COFFIN: Rory McIlroy. I hope I’m wrong on this, because the game is better when Rory is in contention at majors. Putting always has been his issue and seemingly always will be. While there isn’t as much of a premium placed on putting this week because of slower greens, he may still have to hit it close. Super close.

What will be the winning score?

HOGGARD: 10 under. The last two Opens played at Carnoustie were won with 7-under and 6-over totals, but this week’s conditions will favor more aggressive play and lower scores. Expect to see plenty of birdies, but the great equalizer will come on Sunday when wind gusts are forecast to reach 25 mph.

LAVNER: 15 under. An Open at Carnoustie has never produced a winner lower than 9 under (Tom Watson in 1975), but never have the conditions been this susceptible to low scores. Sure, the fairway bunkers are still a one-shot penalty, but today’s big hitters can fly them. The thin, wispy rough isn’t much of a deterrent. And the wind isn’t expected to really whip until the final day.

BAGGS: 12 under. We aren’t going to see the same kind of weather we have previously witnessed at Carnoustie, and that’s a shame. Any players who catch relatively benign conditions should be able to go low, as long as they can properly navigate the fairway rollout.

COFFIN: 14 under. Walked into a local golf shop in the town of Carnoustie wearing a Golf Channel logo and the man behind the counter said, “It’ll take 14 under to win this week.” Well, he’s been here for years and seen Carnoustie host The Open twice before. He knows more about it than I do, so I’ll stick with his number.

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Watch: Na plays backwards flop and practices lefty

By Grill Room TeamJuly 18, 2018, 3:16 pm

Fresh off his victory at The Greenbrier, Kevin Na is taking a quite-literally-backwards approach to his Open prep.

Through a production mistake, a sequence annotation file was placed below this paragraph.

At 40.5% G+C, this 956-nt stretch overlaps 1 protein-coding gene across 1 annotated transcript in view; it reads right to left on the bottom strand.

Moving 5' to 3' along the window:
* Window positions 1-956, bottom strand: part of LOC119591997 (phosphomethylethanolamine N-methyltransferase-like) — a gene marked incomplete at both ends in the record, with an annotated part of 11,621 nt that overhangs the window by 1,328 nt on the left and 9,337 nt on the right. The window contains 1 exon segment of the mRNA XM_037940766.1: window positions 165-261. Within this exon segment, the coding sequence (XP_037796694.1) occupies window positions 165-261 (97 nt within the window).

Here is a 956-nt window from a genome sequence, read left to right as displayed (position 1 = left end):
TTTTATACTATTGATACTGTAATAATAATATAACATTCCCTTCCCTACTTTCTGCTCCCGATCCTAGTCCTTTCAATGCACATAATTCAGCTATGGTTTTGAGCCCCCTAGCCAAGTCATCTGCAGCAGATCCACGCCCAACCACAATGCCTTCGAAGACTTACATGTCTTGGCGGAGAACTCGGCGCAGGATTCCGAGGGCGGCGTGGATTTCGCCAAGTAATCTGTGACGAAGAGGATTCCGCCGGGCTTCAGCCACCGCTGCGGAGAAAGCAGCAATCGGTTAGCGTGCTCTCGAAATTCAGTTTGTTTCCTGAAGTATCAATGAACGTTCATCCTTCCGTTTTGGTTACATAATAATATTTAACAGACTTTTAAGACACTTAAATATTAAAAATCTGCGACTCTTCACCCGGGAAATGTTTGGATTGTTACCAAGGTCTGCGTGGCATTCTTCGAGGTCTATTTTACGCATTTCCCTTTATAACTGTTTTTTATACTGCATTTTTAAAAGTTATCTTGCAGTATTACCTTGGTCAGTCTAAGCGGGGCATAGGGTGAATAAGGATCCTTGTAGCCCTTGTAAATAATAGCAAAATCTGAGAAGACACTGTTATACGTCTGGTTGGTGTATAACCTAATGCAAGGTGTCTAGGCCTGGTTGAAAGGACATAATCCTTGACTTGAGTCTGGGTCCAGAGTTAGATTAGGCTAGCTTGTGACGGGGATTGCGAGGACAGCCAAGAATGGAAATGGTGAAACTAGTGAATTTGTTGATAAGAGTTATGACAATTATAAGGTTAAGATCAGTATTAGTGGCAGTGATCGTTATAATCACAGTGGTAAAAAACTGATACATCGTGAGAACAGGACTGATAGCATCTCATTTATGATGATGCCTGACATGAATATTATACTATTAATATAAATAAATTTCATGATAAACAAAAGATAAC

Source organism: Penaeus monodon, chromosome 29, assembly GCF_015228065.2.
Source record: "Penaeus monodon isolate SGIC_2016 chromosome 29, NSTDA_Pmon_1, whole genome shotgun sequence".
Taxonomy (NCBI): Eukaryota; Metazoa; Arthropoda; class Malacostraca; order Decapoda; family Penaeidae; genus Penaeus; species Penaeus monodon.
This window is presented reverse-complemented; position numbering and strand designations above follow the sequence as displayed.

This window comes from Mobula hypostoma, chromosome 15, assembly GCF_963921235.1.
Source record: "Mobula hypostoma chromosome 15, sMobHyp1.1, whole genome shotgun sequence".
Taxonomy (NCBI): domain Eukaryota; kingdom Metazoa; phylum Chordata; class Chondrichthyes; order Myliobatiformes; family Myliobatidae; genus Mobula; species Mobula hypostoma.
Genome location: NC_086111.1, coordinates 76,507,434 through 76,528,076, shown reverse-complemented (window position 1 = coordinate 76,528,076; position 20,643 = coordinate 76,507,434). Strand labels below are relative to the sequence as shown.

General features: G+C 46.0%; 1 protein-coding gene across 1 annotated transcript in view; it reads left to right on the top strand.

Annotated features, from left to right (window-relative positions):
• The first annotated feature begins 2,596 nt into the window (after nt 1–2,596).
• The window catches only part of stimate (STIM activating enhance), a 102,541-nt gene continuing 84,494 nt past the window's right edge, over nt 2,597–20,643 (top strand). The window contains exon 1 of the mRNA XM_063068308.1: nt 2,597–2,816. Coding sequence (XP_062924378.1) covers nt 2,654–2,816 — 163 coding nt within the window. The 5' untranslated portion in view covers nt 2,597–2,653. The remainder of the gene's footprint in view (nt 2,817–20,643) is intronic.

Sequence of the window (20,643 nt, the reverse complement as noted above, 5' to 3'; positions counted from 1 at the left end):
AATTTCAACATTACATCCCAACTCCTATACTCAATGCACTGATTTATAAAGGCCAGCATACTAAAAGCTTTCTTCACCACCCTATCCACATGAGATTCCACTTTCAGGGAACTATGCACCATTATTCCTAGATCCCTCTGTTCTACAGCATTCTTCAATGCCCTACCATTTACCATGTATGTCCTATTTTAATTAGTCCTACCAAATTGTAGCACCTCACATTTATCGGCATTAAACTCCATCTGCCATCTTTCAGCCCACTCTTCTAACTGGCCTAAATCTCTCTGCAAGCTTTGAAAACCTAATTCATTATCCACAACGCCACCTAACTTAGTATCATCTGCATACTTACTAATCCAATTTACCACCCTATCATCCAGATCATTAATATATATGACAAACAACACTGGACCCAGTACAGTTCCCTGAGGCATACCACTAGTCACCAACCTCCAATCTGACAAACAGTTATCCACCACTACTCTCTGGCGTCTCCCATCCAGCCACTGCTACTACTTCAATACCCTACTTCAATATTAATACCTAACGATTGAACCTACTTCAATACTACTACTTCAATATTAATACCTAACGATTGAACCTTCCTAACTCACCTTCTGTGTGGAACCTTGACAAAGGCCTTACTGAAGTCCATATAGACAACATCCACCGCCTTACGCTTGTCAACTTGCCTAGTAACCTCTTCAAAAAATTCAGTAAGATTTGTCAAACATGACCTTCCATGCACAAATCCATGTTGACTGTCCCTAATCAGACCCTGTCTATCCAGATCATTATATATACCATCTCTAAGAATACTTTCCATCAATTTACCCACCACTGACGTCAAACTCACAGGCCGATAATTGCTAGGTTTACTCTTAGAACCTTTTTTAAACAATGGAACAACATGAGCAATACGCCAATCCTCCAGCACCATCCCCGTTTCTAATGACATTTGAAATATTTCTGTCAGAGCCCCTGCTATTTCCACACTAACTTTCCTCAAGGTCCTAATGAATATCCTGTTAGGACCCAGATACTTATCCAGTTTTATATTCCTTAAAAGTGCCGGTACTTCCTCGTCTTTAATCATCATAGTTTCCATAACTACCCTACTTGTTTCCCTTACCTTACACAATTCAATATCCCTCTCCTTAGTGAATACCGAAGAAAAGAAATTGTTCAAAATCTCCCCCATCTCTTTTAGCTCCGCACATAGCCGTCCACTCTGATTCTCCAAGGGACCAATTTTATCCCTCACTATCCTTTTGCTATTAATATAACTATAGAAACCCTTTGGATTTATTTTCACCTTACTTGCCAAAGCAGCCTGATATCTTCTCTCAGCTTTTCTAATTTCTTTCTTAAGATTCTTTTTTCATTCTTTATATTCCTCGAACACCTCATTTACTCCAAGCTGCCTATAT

Caddie Kenny Harms has been sharing videos of Na's early work at Carnoustie.

This one shows Na standing in a bunker and playing a flop shot over his own head (as opposed to someone else's):

While it's unlikely he'll have a need for that exact shot this week, it's far more likely a player may have to think about turning his club over and playing from the wrong side of the ball, like so:

Na has made 4 of 6 cuts at The Open and will look to improve on his best career finish, currently a T-22 in 2016 at Royal Troon.

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McIlroy growing 'comfortable' on Open courses

By Ryan LavnerJuly 18, 2018, 1:45 pm

CARNOUSTIE, Scotland – For a player who once complained about the vagaries of links golf, Rory McIlroy enters this Open with a dazzling record in the sport’s oldest championship.

Though he missed the 2015 event because of an ankle injury, McIlroy has now posted three consecutive top-5 finishes in the year’s third major.

“It’s surprising a little bit that my best form in major championships has been this tournament,” he said Wednesday, “but at the same time I’ve grown up these courses, and I’m comfortable on them. I think going to courses on The Open rota that I’ve played quite a lot. I think that helps. You have a comfort level with the golf course, and you’ve built up enough experience to know where to hit and where not to hit it.”

Full-field tee times from the 147th Open Championship

Full coverage of the 147th Open Championship

McIlroy still regrets what happened in 2015, when he “did something slightly silly” and injured his ankle while playing soccer a few weeks before the event. That came a year after he triumphed at Royal Liverpool.

“Since 2010, I couldn’t wait to play The Open at St. Andrews,” he said. “I thought that was one of my best chances to win a major.”

He tied for 42nd at Carnoustie in 2007, earning low-amateur honors.  

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Height of irony: Phil putts in front of 'rules' sign

By Grill Room TeamJuly 18, 2018, 1:36 pm

A picture is worth 1,000 words and potentially two strokes for playing a moving ball under Rule 14-5 but not Rule 1-2.

Phil Mickelson has been having some fun during his Open prep at Carnoustie hitting flop shots over human beings, but the irony of this photo below is too obvious to go over anyone's head.

Mickelson also tried tapping down fescue two weeks ago at The Greenbrier, incurring another two-shot penalty.

And so we're left to wonder about what Phil asked himself back at Shinnecock Hills: "The real question is, ‘What am I going to do next?’”